As an example, Washington, D.C. has a dramatic spread across the quintiles with the top income households raking in fifty+ times more than the bottom quintile.  Income for the top 20% is more than the combined income for all the rest.

Where are the key control points?
Not agriculture.  Not education. Not transportation or small businesses.  Probably not even health care. 

Business began between a fellow with grain and another with cows.  They worked out a deal so both could have food and the means of survival.  Or something like that; it was a mutual benefit arrangement.
Farms and factories provide food and goods in exchange for the means to have other food and goods.  Not terribly troublesome although larger corporations tend to undervalue their workforce.  The service industries provide skills and labor for daily life's needs.  Resellers like Walmart handle distribution well, but they push the ethical envelope by encouraging unfair labor practices overseas.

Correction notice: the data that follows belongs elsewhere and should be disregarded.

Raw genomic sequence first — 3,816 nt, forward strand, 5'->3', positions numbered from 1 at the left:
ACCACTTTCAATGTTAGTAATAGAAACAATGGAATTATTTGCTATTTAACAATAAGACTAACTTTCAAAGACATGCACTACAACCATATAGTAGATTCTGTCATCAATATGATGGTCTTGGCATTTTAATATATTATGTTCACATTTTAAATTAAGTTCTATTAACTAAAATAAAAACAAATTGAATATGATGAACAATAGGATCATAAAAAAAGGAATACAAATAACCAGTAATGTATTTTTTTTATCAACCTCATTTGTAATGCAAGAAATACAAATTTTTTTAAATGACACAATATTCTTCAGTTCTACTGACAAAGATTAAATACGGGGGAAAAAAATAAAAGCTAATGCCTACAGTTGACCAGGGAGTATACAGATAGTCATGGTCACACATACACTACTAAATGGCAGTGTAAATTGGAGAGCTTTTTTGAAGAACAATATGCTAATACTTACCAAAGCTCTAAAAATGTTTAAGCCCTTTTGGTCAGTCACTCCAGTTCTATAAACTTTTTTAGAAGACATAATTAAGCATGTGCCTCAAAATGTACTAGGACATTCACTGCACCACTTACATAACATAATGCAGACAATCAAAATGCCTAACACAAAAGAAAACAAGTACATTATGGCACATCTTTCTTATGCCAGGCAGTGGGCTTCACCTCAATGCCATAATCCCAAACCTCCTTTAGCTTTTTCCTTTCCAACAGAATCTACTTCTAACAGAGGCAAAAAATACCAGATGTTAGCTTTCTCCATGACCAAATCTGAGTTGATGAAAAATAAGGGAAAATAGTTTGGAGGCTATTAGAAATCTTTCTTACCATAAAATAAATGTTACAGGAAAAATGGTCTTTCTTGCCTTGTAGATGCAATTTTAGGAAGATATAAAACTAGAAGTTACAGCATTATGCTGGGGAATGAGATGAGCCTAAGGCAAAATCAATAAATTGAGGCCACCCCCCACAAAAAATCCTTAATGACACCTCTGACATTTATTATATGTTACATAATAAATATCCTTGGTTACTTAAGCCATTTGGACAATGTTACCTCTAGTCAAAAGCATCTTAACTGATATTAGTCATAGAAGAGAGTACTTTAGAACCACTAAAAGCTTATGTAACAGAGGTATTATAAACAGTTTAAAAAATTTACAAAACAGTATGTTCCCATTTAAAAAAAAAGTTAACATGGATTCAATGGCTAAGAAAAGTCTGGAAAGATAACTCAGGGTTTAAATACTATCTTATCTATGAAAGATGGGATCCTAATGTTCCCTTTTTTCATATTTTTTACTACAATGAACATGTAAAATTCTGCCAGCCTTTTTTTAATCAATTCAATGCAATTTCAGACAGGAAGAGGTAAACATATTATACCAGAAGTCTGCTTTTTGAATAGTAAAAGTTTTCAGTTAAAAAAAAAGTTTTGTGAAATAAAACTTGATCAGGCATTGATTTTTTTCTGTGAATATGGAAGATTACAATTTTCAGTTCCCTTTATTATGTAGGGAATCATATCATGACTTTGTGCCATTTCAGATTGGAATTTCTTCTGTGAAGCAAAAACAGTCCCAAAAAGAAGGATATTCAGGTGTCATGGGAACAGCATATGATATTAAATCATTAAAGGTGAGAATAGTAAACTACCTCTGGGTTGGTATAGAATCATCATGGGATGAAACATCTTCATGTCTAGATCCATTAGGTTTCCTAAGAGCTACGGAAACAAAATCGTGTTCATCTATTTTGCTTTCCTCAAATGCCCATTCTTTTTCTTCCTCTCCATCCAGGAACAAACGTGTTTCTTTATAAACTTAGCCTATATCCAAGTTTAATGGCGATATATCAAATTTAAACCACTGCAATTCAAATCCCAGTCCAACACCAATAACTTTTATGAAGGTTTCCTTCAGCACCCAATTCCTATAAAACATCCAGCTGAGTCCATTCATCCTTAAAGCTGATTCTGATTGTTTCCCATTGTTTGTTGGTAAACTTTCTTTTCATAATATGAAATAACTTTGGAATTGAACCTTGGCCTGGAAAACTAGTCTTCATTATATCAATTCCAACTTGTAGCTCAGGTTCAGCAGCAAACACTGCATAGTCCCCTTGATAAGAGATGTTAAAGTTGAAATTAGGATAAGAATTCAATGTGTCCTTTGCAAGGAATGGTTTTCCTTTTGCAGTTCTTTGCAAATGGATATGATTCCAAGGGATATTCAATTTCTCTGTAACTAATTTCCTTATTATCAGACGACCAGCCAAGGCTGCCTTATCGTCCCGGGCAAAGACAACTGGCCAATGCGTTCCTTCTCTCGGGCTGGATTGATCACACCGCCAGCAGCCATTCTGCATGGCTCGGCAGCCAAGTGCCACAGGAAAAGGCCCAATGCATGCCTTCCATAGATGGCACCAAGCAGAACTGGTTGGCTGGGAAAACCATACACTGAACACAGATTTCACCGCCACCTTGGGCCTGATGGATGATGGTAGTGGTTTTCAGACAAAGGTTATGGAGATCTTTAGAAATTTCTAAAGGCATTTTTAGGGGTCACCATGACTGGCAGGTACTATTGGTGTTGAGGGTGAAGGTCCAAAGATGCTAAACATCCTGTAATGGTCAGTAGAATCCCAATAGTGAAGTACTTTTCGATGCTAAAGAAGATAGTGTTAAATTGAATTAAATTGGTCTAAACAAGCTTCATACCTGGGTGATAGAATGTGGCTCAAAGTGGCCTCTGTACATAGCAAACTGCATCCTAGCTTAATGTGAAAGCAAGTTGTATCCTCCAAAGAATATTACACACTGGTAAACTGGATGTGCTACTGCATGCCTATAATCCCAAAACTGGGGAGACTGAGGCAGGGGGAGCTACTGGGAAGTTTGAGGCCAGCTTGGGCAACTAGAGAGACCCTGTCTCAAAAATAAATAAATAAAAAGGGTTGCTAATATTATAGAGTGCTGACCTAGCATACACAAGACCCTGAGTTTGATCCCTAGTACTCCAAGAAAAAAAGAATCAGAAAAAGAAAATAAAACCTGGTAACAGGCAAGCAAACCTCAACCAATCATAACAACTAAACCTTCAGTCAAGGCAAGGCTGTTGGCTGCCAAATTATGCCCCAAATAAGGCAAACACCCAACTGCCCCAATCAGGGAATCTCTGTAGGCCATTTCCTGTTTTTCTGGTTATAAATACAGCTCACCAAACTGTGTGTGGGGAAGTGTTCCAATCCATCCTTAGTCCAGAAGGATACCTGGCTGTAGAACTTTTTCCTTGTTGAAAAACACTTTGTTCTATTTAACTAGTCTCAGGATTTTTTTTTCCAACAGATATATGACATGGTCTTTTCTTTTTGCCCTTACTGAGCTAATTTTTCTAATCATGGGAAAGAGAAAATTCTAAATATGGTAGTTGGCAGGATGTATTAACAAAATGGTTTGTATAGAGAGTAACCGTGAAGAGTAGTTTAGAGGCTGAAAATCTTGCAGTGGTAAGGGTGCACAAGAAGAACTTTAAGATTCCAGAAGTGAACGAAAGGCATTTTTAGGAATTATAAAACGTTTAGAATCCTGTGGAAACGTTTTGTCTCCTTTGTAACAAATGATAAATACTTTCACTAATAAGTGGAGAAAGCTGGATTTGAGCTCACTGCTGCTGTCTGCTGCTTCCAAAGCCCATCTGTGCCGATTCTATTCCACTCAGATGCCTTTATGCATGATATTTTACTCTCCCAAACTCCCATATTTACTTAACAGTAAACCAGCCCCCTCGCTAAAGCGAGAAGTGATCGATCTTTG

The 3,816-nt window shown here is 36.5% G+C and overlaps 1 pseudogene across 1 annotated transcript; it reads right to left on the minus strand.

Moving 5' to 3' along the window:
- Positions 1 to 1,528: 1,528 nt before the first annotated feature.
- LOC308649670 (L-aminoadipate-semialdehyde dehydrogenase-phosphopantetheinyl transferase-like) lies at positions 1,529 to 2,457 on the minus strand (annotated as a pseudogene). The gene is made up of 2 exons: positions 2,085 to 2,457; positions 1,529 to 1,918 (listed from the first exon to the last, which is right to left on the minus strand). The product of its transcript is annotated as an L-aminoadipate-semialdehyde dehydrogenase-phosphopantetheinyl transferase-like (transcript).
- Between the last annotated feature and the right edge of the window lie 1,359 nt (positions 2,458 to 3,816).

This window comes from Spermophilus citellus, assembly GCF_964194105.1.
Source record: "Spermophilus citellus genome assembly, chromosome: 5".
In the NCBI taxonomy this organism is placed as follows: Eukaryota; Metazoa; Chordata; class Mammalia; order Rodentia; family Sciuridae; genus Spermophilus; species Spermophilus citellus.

Then there are the banks ...  The community bank was birthed to serve as an intermediate agency between community members, but her illegitimate children on Wall Street have become manipulative giants with tentacles reaching into governments and the rule of nations. 
Many things that happen on Wall Street and in London’s financial
district are “socially useless,” says Lord Adair Turner,
chairman of Britain’s Financial Services Authority
 Thomas Jefferson said in 1802:
"I believe that banking institutions are more dangerous to our liberties than standing armies. If the American people ever allow private banks to control the issue of their currency, first by inflation, then by deflation, the banks and corporations that will grow up around the banks will deprive the people of all property - until their children wake-up homeless on the continent their fathers conquered."

"The financial industry grew rapidly, as did the sums of money with which its players speculated on the prices of stocks, commodities and government bonds. The products they developed to turn money into even more money became more and more complex. At the same time, the risks they were willing to accept became incalculable.